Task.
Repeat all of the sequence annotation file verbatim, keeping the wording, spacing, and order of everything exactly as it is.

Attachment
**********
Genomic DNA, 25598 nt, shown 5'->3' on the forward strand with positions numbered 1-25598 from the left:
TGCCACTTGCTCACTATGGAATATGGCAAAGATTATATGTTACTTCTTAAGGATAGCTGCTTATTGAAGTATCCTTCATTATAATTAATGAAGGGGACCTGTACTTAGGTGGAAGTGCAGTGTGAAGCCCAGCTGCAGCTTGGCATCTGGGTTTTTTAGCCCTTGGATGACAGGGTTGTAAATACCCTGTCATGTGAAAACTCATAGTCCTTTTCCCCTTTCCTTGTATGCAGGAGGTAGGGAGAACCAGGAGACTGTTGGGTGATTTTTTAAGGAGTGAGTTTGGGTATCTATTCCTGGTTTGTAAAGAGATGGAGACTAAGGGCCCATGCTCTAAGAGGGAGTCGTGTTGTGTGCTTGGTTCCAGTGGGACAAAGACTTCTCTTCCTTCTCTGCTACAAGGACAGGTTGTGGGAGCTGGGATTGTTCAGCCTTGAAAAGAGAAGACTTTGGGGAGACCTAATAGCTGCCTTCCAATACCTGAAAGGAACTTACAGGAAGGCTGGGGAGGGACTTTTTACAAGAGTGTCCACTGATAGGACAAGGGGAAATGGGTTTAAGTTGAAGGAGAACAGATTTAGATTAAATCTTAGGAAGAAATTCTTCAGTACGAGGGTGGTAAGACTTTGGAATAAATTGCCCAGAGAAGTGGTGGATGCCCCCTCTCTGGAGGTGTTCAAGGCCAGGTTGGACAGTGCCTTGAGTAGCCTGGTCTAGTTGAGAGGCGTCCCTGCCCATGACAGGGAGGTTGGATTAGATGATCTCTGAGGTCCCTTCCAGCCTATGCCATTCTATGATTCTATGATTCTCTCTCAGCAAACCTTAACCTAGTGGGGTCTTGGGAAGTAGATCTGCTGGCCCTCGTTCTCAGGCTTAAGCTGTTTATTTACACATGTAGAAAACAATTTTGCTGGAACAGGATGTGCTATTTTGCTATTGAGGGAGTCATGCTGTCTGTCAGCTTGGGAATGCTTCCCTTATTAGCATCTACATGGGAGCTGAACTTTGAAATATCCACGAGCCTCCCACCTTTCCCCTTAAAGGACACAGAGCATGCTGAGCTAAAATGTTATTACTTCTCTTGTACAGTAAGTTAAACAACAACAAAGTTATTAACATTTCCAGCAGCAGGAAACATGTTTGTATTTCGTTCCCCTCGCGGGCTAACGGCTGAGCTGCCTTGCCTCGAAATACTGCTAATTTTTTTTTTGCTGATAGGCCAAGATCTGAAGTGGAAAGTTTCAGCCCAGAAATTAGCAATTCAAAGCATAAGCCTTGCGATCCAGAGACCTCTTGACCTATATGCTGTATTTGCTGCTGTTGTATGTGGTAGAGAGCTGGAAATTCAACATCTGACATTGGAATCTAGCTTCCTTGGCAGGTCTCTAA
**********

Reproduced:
Genomic DNA, 25598 nt, shown 5'->3' on the forward strand with positions numbered 1-25598 from the left:
TGCCACTTGCTCACTATGGAATATGGCAAAGATTATATGTTACTTCTTAAGGATAGCTGCTTATTGAAGTATCCTTCATTATAATTAATGAAGGGGACCTGTACTTAGGTGGAAGTGCAGTGTGAAGCCCAGCTGCAGCTTGGCATCTGGGTTTTTTAGCCCTTGGATGACAGGGTTGTAAATACCCTGTCATGTGAAAACTCATAGTCCTTTTCCCCTTTCCTTGTATGCAGGAGGTAGGGAGAACCAGGAGACTGTTGGGTGATTTTTTAAGGAGTGAGTTTGGGTATCTATTCCTGGTTTGTAAAGAGATGGAGACTAAGGGCCCATGCTCTAAGAGGGAGTCGTGTTGTGTGCTTGGTTCCAGTGGGACAAAGACTTCTCTTCCTTCTCTGCTACAAGGACAGGTTGTGGGAGCTGGGATTGTTCAGCCTTGAAAAGAGAAGACTTTGGGGAGACCTAATAGCTGCCTTCCAATACCTGAAAGGAACTTACAGGAAGGCTGGGGAGGGACTTTTTACAAGAGTGTCCACTGATAGGACAAGGGGAAATGGGTTTAAGTTGAAGGAGAACAGATTTAGATTAAATCTTAGGAAGAAATTCTTCAGTACGAGGGTGGTAAGACTTTGGAATAAATTGCCCAGAGAAGTGGTGGATGCCCCCTCTCTGGAGGTGTTCAAGGCCAGGTTGGACAGTGCCTTGAGTAGCCTGGTCTAGTTGAGAGGCGTCCCTGCCCATGACAGGGAGGTTGGATTAGATGATCTCTGAGGTCCCTTCCAGCCTATGCCATTCTATGATTCTATGATTCTCTCTCAGCAAACCTTAACCTAGTGGGGTCTTGGGAAGTAGATCTGCTGGCCCTCGTTCTCAGGCTTAAGCTGTTTATTTACACATGTAGAAAACAATTTTGCTGGAACAGGATGTGCTATTTTGCTATTGAGGGAGTCATGCTGTCTGTCAGCTTGGGAATGCTTCCCTTATTAGCATCTACATGGGAGCTGAACTTTGAAATATCCACGAGCCTCCCACCTTTCCCCTTAAAGGACACAGAGCATGCTGAGCTAAAATGTTATTACTTCTCTTGTACAGTAAGTTAAACAACAACAAAGTTATTAACATTTCCAGCAGCAGGAAACATGTTTGTATTTCGTTCCCCTCGCGGGCTAACGGCTGAGCTGCCTTGCCTCGAAATACTGCTAATTTTTTTTTTGCTGATAGGCCAAGATCTGAAGTGGAAAGTTTCAGCCCAGAAATTAGCAATTCAAAGCATAAGCCTTGCGATCCAGAGACCTCTTGACCTATATGCTGTATTTGCTGCTGTTGTATGTGGTAGAGAGCTGGAAATTCAACATCTGACATTGGAATCTAGCTTCCTTGGCAGGTCTCTAA